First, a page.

A Veteran's Story: Cliff Cahoon, Part I

By: Clifford Cahoon

NOTE: This is the first of a series of stories from Cliff’s time in Vietnam, more will follow. Cliff is part of the AFF Patriot’s Shooting team, and an all around great guy. We can’t express our deep gratitude for his willingness to share his stories with us.

101st Air Borne Division, 2/327 INF, NO SLACK, C company, 2nd platoon, Viet Nam 69, 70

“To lay bare the conflict within, to strip away the social anxiety, to talk about the reality and the fear that feeds on the unknown moments of our future.”


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Veterans Day comes and goes every year. There are quiet times, memorials, celebrations and Veterans Day sales that abound throughout our country with great flourish; and then it is over. For some veterans, it is never over. Every day there is some memory etched in their soul so deeply, it creates a void that can isolate them from everything around them. Sometimes they find no lasting help or support and they choose to end their lives. This fact completely devastates me and as I write these words, hot wet tears gush from my eyes in knowing what this means and I never want to forget.

It is my hope, that by sharing this personal narrative to induce some response from my fellow veterans, for in the sharing of stories among comrades, there is good therapy.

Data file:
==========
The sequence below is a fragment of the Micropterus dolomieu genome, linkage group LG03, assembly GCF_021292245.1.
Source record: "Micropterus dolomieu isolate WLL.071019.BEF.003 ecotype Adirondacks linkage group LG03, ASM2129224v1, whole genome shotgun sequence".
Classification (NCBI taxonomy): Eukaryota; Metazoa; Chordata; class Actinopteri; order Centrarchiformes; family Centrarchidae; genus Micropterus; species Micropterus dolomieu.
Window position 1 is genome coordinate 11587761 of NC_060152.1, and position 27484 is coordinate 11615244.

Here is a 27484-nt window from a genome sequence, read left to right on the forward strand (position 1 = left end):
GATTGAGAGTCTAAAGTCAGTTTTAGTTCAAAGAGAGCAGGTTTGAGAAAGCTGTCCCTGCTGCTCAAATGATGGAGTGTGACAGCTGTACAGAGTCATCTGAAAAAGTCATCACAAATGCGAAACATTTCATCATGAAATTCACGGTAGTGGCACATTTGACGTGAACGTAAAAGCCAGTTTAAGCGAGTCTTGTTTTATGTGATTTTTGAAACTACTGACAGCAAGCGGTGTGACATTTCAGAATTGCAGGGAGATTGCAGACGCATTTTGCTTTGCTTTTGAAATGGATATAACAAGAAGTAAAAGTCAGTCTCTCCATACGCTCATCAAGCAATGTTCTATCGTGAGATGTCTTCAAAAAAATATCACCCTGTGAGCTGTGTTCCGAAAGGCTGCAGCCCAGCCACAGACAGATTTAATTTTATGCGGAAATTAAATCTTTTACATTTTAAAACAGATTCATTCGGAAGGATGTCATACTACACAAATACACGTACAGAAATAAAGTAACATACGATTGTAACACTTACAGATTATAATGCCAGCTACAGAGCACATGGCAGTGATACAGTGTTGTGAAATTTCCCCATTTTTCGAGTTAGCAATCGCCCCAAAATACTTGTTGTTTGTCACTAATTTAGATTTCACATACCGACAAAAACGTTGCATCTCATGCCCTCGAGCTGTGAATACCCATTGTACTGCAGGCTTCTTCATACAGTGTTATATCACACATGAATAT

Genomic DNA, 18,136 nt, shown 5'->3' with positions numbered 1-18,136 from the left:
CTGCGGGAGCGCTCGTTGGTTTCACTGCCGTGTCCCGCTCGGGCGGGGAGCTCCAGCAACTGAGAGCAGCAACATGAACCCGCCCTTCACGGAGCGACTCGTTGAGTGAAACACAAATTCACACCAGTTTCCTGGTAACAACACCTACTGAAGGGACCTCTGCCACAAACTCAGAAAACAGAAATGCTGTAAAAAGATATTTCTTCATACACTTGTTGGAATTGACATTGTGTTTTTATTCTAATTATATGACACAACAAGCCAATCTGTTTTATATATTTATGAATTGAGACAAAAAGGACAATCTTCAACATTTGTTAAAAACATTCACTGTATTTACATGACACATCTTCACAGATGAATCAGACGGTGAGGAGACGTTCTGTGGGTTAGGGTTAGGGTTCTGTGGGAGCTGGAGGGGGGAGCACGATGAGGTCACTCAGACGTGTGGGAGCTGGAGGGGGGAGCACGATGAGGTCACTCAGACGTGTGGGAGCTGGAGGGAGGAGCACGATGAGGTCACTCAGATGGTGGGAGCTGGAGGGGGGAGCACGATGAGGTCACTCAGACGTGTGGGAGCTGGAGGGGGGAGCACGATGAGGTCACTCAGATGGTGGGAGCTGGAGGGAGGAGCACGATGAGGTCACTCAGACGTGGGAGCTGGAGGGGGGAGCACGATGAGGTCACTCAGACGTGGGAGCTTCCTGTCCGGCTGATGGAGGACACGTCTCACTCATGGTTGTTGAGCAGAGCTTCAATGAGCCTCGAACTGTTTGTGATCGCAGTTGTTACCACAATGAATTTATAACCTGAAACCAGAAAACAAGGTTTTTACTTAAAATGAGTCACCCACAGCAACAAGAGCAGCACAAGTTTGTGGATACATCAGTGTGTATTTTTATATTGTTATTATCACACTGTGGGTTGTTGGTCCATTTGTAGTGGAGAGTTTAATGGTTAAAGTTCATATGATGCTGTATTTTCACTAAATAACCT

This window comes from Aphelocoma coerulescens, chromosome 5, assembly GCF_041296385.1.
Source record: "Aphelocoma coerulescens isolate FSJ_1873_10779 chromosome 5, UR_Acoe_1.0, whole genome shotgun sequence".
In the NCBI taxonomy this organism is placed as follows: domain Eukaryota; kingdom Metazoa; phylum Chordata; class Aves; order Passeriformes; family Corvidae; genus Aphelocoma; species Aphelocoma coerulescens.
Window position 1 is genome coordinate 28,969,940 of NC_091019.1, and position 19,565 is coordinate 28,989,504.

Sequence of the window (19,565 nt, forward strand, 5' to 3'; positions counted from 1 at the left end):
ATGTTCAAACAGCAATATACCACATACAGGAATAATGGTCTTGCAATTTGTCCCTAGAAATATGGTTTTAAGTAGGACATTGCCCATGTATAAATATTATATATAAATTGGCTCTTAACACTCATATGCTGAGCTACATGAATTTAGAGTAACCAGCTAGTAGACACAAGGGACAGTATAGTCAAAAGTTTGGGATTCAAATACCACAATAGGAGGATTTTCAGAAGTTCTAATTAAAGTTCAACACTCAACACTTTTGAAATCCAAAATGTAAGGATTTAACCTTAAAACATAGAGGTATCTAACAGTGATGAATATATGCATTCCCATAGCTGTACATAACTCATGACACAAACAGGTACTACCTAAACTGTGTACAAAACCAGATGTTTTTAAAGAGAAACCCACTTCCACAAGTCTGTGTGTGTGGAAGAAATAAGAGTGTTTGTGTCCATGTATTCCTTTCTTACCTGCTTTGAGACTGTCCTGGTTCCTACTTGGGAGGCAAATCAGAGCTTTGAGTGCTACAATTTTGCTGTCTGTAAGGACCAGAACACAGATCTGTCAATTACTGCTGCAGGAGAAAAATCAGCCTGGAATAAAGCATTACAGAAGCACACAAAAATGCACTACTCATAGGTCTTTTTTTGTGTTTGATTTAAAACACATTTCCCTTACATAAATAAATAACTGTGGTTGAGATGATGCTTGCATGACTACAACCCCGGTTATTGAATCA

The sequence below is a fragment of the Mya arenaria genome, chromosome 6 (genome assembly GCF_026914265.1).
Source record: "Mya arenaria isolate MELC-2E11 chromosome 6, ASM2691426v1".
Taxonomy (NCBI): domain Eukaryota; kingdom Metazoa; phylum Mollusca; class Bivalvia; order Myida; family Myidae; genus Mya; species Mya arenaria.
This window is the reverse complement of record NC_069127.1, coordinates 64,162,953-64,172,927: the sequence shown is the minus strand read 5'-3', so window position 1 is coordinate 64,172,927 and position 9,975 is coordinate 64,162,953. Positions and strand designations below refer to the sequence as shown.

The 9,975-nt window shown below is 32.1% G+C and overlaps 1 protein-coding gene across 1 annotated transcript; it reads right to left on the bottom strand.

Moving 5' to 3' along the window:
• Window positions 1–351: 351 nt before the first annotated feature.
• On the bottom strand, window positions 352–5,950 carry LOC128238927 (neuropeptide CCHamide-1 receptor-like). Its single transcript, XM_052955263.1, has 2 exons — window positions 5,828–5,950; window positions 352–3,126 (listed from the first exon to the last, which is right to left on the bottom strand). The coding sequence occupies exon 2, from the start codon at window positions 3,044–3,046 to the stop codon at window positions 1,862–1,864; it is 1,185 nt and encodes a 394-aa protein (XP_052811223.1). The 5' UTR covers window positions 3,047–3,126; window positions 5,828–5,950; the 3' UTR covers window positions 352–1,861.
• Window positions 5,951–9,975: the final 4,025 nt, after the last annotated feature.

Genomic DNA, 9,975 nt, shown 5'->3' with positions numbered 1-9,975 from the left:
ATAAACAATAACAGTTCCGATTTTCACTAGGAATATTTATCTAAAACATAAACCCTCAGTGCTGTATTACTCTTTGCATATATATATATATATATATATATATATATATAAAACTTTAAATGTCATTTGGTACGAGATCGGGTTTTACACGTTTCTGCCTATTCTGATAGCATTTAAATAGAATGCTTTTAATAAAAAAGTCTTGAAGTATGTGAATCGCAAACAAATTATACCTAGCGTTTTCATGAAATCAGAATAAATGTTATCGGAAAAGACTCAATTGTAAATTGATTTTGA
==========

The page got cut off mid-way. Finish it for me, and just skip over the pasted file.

For me, this time of year is a catalyst for memories. After boarding an airplane from Flying Tiger Airlines at McCord Air force base, I landed at Da Nang, Viet Nam in South East Asia November 20, 1969. The moment the door of the airplane opened a flood of heavy, warm moist air enveloped the occupants like a wet blanket. Descending the stairway, and greeted by a sergeant asking if we had been here before, my negative answer landed me with a group that unloaded the cargo of the plane. Being new in country and not acclimated, we were immediately drenched in sweat from exertion. We found later, this was a benefit. The ride in the back of the trucks cooled us down and no personnel involved in unloading the plane had to attend any in-processing briefings.

From Nov. 20 to 22 arriving troops dispersed to their assigned units throughout the country. Some were trucked in open containers (cattle trucks) to closer destinations and some, including myself, spent many hours on hard benches waiting for announcements to catch a flight with available aircraft. If you fell asleep, you missed a flight and had to wait for the next one. Sometimes runways closed and you had to seek cover because of rocket and mortar attack. You were on your own to find your way to your assigned company, while the war churned around you. I felt completely exposed, having no weapons with me yet.

My flight out of Da Nang on a C-130 aircraft loaded with munitions was my only choice. I was the only passenger and the crew chief strapped me in in front of the cargo, right behind the pilots. The chief leaned over and told me to “just hang on” if there was a problem. Taxing out for departure the pilot pulled onto the runway; locked the brakes and proceeded to rev the engines to full throttle because of the weight of the explosives on board the craft. The plane was vibrating loudly and I was definitely hanging on. Releasing the brakes, the plane lurched and lumbered, using up the entire runway and we were off.